The non-partner track Featured

9:02am EDT February 27, 2003
While achieving partnership with an accounting firm is considered a mark of prestige and a key to higher earnings, at Wilke & Associates, no one is interested in becoming a partner.

Instead of a partnership track, Wilke & Associates has adopted a structure of compensation that rewards accountants strictly on the basis of hours worked, individual seniority and the firm's overall profitability.

Its eight full-time and six part-time employees receive no paid vacation or sick days. Instead, they are paid for each hour they work, which creates an incentive to put in extra time during tax season, when their number of weekly hours may increase by 50 percent or more. During slow periods, they can take time off as it suits them.

When the firm's profits reach a predetermined point, incentive payments kick in for employees according to a formula based on hours worked and seniority.

"It encourages people to stick around, and the people who do stick around get rewarded," says David Wilke, managing partner.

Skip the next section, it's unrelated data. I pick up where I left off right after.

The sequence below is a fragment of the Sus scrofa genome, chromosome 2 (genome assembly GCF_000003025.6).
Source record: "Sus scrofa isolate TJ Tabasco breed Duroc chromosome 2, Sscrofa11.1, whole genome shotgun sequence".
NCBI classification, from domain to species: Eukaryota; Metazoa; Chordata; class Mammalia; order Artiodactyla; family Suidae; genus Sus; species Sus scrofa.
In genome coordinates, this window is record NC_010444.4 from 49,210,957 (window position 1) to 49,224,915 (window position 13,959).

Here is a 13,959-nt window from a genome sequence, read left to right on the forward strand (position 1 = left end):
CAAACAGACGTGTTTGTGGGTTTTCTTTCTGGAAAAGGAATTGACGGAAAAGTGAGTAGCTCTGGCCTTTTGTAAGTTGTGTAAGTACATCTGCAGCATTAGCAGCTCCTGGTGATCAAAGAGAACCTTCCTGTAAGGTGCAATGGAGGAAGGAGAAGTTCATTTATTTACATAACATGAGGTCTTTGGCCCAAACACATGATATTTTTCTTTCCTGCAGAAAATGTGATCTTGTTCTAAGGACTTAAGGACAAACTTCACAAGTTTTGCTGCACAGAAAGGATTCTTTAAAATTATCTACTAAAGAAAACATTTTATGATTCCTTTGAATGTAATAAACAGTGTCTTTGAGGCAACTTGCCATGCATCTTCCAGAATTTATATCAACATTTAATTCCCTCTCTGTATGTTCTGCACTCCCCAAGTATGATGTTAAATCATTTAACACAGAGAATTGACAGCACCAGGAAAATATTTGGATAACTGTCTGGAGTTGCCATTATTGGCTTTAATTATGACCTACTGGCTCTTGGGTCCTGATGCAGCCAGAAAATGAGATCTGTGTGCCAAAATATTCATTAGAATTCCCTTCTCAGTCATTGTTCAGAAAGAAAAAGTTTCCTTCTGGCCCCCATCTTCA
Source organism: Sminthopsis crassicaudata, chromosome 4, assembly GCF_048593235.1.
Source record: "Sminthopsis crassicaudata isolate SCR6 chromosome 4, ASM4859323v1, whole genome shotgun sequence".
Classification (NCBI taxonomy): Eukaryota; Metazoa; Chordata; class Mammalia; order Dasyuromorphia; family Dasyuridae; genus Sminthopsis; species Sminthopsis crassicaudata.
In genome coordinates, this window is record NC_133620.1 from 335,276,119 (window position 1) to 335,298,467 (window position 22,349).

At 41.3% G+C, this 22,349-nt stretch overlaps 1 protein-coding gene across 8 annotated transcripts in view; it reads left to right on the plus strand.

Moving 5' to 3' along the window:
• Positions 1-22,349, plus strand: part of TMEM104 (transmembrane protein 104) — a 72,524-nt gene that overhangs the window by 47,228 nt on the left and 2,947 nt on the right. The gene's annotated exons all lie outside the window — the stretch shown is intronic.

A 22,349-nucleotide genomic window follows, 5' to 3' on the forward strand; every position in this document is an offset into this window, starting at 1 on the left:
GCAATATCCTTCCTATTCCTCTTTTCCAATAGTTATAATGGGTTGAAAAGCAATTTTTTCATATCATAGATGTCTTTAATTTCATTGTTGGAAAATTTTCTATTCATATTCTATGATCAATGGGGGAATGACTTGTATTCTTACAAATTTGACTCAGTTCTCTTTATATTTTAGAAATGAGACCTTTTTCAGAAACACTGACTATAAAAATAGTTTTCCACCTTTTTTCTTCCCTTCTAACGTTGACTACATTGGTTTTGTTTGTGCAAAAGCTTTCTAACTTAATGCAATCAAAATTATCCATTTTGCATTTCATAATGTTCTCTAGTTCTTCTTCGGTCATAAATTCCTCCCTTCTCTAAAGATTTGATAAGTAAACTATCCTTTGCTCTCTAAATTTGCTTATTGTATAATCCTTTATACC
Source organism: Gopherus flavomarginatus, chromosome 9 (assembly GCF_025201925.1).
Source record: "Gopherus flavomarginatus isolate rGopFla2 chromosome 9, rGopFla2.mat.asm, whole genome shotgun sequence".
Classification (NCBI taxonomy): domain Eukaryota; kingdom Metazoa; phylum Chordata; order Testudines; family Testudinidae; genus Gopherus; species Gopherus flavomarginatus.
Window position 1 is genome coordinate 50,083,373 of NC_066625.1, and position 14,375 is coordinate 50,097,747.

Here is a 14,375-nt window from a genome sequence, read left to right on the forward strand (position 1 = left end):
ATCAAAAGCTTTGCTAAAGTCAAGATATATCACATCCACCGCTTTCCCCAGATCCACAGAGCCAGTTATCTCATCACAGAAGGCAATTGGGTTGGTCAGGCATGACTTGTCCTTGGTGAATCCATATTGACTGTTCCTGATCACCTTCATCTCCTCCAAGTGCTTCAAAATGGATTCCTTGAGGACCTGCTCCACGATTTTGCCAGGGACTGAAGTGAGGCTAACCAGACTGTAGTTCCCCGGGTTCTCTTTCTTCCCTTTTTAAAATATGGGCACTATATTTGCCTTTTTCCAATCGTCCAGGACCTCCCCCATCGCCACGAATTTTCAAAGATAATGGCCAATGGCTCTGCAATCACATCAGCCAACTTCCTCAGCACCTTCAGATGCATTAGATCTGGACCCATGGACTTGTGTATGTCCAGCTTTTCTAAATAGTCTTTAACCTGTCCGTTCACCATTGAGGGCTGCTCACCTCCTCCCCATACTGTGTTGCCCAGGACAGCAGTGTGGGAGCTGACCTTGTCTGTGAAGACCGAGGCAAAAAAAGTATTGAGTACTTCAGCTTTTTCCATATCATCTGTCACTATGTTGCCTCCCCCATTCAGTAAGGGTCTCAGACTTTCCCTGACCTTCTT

Wilke says the design came out of a desire to compensate employees based on their individual efforts and by taking into consideration the experience that employees had at other accounting firms.

"We listened to our employees and their comments about other firms they had worked at," says Wilke.

Wilke says employees wanted flexibility in their schedules. At other firms, employees worked long hours during tax season, yet were required to keep a regular schedule even during slow periods. At Wilke & Associates, employees can work as much as they like during tax season, then apportion their time off as they prefer.

Employees who want to guard against a loss of income that would come as a result of an extended illness can purchase short-term disability insurance. Wilke & Associates also offers a health plan for employees who desire it.

Wilke says the structure makes it easier to budget for expenses and reduces administrative tasks associated with tracking vacation or sick time.

"There's never an administrative moment spent on a sick day," he says.

But while it may work for his firm, Wilke acknowledges that the arrangement won't work in every case and for every employee.

Says Wilke: "Anyone that's looking for a free ride will never make it." How to reach: Wilke & Associates, www.wilke&associates.com